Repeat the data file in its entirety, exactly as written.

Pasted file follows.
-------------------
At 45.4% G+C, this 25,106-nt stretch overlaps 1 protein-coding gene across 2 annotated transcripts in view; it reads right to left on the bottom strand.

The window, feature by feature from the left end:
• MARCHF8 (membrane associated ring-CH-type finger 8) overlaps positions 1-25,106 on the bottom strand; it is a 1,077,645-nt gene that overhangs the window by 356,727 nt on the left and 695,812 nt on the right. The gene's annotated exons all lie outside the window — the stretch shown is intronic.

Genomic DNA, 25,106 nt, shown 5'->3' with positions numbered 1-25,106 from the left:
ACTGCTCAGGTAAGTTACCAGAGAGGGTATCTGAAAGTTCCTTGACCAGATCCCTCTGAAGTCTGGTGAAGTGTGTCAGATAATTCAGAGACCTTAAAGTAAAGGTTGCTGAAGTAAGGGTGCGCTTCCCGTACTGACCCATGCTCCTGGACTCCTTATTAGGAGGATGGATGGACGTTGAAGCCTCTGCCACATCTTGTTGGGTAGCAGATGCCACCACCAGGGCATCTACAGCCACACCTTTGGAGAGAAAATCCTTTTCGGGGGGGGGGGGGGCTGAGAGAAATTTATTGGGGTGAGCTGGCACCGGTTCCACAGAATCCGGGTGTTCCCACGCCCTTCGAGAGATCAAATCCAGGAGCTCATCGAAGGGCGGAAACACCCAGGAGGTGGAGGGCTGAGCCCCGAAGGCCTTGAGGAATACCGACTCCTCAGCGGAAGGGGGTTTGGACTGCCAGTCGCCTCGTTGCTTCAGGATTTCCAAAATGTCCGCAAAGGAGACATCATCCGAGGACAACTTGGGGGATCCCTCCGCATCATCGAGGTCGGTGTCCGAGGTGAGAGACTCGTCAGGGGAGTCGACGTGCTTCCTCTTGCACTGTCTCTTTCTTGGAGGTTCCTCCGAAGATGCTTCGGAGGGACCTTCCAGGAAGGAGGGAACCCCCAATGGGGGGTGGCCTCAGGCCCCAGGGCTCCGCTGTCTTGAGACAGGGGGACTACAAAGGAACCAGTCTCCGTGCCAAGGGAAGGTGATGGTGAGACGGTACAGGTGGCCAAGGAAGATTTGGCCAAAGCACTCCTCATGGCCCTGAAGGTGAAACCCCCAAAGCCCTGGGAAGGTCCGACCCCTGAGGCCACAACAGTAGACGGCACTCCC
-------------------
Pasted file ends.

At 45.4% G+C, this 25,106-nt stretch overlaps 1 protein-coding gene across 2 annotated transcripts in view; it reads right to left on the bottom strand.

The window, feature by feature from the left end:
• MARCHF8 (membrane associated ring-CH-type finger 8) overlaps positions 1-25,106 on the bottom strand; it is a 1,077,645-nt gene that overhangs the window by 356,727 nt on the left and 695,812 nt on the right. The gene's annotated exons all lie outside the window — the stretch shown is intronic.

Genomic DNA, 25,106 nt, shown 5'->3' with positions numbered 1-25,106 from the left:
ACTGCTCAGGTAAGTTACCAGAGAGGGTATCTGAAAGTTCCTTGACCAGATCCCTCTGAAGTCTGGTGAAGTGTGTCAGATAATTCAGAGACCTTAAAGTAAAGGTTGCTGAAGTAAGGGTGCGCTTCCCGTACTGACCCATGCTCCTGGACTCCTTATTAGGAGGATGGATGGACGTTGAAGCCTCTGCCACATCTTGTTGGGTAGCAGATGCCACCACCAGGGCATCTACAGCCACACCTTTGGAGAGAAAATCCTTTTCGGGGGGGGGGGGGGCTGAGAGAAATTTATTGGGGTGAGCTGGCACCGGTTCCACAGAATCCGGGTGTTCCCACGCCCTTCGAGAGATCAAATCCAGGAGCTCATCGAAGGGCGGAAACACCCAGGAGGTGGAGGGCTGAGCCCCGAAGGCCTTGAGGAATACCGACTCCTCAGCGGAAGGGGGTTTGGACTGCCAGTCGCCTCGTTGCTTCAGGATTTCCAAAATGTCCGCAAAGGAGACATCATCCGAGGACAACTTGGGGGATCCCTCCGCATCATCGAGGTCGGTGTCCGAGGTGAGAGACTCGTCAGGGGAGTCGACGTGCTTCCTCTTGCACTGTCTCTTTCTTGGAGGTTCCTCCGAAGATGCTTCGGAGGGACCTTCCAGGAAGGAGGGAACCCCCAATGGGGGGTGGCCTCAGGCCCCAGGGCTCCGCTGTCTTGAGACAGGGGGACTACAAAGGAACCAGTCTCCGTGCCAAGGGAAGGTGATGGTGAGACGGTACAGGTGGCCAAGGAAGATTTGGCCAAAGCACTCCTCATGGCCCTGAAGGTGAAACCCCCAAAGCCCTGGGAAGGTCCGACCCCTGAGGCCACAACAGTAGACGGCACTCCC